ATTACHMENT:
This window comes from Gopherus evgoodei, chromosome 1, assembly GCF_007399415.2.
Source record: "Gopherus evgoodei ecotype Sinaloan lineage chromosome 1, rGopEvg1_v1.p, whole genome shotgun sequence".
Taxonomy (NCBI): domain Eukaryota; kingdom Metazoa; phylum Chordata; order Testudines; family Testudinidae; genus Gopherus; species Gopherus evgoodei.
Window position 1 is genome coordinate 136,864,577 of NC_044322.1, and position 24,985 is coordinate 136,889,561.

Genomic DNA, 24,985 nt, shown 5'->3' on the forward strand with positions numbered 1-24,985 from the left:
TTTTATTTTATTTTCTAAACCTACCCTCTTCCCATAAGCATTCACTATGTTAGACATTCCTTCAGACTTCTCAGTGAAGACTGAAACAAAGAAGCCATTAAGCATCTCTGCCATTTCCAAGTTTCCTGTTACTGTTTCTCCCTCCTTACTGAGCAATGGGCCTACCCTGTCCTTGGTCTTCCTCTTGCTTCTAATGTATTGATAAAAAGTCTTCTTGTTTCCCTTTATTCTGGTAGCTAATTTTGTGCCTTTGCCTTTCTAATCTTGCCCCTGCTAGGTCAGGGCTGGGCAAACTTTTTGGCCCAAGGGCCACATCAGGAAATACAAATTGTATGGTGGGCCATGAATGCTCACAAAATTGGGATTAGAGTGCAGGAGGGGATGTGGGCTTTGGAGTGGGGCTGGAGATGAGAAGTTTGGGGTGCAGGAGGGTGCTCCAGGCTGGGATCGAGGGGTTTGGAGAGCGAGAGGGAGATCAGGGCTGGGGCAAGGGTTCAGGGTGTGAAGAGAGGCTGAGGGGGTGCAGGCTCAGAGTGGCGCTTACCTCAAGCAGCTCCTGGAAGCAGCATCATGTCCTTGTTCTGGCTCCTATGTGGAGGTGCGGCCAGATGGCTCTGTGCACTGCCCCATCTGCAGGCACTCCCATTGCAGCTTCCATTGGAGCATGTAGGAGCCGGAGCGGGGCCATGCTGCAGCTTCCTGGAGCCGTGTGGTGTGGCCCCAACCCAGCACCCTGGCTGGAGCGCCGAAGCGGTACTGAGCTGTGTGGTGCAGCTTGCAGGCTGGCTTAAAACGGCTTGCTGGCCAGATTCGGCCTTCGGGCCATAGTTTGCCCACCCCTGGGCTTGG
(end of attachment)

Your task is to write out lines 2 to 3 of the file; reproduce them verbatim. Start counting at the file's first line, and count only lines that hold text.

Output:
Source record: "Gopherus evgoodei ecotype Sinaloan lineage chromosome 1, rGopEvg1_v1.p, whole genome shotgun sequence".
Taxonomy (NCBI): domain Eukaryota; kingdom Metazoa; phylum Chordata; order Testudines; family Testudinidae; genus Gopherus; species Gopherus evgoodei.